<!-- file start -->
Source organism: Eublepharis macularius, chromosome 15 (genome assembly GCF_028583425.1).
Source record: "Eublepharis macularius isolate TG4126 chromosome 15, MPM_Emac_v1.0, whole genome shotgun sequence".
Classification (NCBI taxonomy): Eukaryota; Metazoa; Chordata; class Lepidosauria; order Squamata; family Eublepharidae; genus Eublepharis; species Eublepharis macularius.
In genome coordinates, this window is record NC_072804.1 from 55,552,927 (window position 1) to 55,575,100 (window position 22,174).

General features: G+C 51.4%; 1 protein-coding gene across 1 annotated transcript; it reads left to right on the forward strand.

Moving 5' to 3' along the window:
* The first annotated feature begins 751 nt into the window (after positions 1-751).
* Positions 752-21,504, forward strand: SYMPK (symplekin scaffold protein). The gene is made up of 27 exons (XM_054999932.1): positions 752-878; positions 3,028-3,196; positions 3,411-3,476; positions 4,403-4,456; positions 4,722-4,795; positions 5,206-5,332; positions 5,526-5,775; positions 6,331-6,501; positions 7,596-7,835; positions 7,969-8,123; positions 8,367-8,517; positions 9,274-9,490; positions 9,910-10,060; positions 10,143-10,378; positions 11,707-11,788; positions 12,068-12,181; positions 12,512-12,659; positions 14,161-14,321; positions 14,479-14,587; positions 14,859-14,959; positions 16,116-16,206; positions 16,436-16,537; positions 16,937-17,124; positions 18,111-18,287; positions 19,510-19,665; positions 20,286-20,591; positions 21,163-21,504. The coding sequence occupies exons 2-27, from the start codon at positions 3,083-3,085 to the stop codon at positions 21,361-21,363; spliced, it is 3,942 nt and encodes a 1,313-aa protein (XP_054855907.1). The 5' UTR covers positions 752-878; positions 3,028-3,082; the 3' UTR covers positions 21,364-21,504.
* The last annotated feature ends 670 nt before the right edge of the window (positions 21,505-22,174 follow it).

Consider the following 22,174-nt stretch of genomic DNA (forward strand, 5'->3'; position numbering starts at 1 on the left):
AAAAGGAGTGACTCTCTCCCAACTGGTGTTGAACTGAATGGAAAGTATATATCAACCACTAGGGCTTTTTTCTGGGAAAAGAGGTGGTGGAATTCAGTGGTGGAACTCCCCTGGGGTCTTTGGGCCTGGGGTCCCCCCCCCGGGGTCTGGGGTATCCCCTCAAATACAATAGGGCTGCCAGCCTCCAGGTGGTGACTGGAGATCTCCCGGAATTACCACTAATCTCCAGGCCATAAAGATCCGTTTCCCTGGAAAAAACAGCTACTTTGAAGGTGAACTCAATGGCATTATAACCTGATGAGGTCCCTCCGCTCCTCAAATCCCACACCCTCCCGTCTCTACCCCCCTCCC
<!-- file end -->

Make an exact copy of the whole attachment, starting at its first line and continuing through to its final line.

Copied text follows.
Source organism: Eublepharis macularius, chromosome 15 (genome assembly GCF_028583425.1).
Source record: "Eublepharis macularius isolate TG4126 chromosome 15, MPM_Emac_v1.0, whole genome shotgun sequence".
Classification (NCBI taxonomy): Eukaryota; Metazoa; Chordata; class Lepidosauria; order Squamata; family Eublepharidae; genus Eublepharis; species Eublepharis macularius.
In genome coordinates, this window is record NC_072804.1 from 55,552,927 (window position 1) to 55,575,100 (window position 22,174).

General features: G+C 51.4%; 1 protein-coding gene across 1 annotated transcript; it reads left to right on the forward strand.

Moving 5' to 3' along the window:
* The first annotated feature begins 751 nt into the window (after positions 1-751).
* Positions 752-21,504, forward strand: SYMPK (symplekin scaffold protein). The gene is made up of 27 exons (XM_054999932.1): positions 752-878; positions 3,028-3,196; positions 3,411-3,476; positions 4,403-4,456; positions 4,722-4,795; positions 5,206-5,332; positions 5,526-5,775; positions 6,331-6,501; positions 7,596-7,835; positions 7,969-8,123; positions 8,367-8,517; positions 9,274-9,490; positions 9,910-10,060; positions 10,143-10,378; positions 11,707-11,788; positions 12,068-12,181; positions 12,512-12,659; positions 14,161-14,321; positions 14,479-14,587; positions 14,859-14,959; positions 16,116-16,206; positions 16,436-16,537; positions 16,937-17,124; positions 18,111-18,287; positions 19,510-19,665; positions 20,286-20,591; positions 21,163-21,504. The coding sequence occupies exons 2-27, from the start codon at positions 3,083-3,085 to the stop codon at positions 21,361-21,363; spliced, it is 3,942 nt and encodes a 1,313-aa protein (XP_054855907.1). The 5' UTR covers positions 752-878; positions 3,028-3,082; the 3' UTR covers positions 21,364-21,504.
* The last annotated feature ends 670 nt before the right edge of the window (positions 21,505-22,174 follow it).

Consider the following 22,174-nt stretch of genomic DNA (forward strand, 5'->3'; position numbering starts at 1 on the left):
AAAAGGAGTGACTCTCTCCCAACTGGTGTTGAACTGAATGGAAAGTATATATCAACCACTAGGGCTTTTTTCTGGGAAAAGAGGTGGTGGAATTCAGTGGTGGAACTCCCCTGGGGTCTTTGGGCCTGGGGTCCCCCCCCCGGGGTCTGGGGTATCCCCTCAAATACAATAGGGCTGCCAGCCTCCAGGTGGTGACTGGAGATCTCCCGGAATTACCACTAATCTCCAGGCCATAAAGATCCGTTTCCCTGGAAAAAACAGCTACTTTGAAGGTGAACTCAATGGCATTATAACCTGATGAGGTCCCTCCGCTCCTCAAATCCCACACCCTCCCGTCTCTACCCCCCTCCC